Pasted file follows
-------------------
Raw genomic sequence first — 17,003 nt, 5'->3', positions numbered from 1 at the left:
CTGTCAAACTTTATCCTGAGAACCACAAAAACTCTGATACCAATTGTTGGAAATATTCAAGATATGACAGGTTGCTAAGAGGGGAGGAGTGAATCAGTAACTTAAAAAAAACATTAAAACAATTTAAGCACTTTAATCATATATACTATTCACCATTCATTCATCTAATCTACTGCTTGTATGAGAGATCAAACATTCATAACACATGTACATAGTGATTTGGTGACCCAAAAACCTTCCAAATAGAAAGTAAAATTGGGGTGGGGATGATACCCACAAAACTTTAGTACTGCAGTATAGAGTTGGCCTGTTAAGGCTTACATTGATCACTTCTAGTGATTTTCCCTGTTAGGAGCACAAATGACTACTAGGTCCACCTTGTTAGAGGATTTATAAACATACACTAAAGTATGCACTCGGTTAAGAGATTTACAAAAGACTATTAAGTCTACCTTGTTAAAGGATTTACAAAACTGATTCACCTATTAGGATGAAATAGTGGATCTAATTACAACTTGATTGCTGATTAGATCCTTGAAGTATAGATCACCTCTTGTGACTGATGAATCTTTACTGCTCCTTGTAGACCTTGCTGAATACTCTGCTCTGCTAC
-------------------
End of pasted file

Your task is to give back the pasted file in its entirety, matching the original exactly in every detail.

Raw genomic sequence first — 17,003 nt, 5'->3', positions numbered from 1 at the left:
CTGTCAAACTTTATCCTGAGAACCACAAAAACTCTGATACCAATTGTTGGAAATATTCAAGATATGACAGGTTGCTAAGAGGGGAGGAGTGAATCAGTAACTTAAAAAAAACATTAAAACAATTTAAGCACTTTAATCATATATACTATTCACCATTCATTCATCTAATCTACTGCTTGTATGAGAGATCAAACATTCATAACACATGTACATAGTGATTTGGTGACCCAAAAACCTTCCAAATAGAAAGTAAAATTGGGGTGGGGATGATACCCACAAAACTTTAGTACTGCAGTATAGAGTTGGCCTGTTAAGGCTTACATTGATCACTTCTAGTGATTTTCCCTGTTAGGAGCACAAATGACTACTAGGTCCACCTTGTTAGAGGATTTATAAACATACACTAAAGTATGCACTCGGTTAAGAGATTTACAAAAGACTATTAAGTCTACCTTGTTAAAGGATTTACAAAACTGATTCACCTATTAGGATGAAATAGTGGATCTAATTACAACTTGATTGCTGATTAGATCCTTGAAGTATAGATCACCTCTTGTGACTGATGAATCTTTACTGCTCCTTGTAGACCTTGCTGAATACTCTGCTCTGCTAC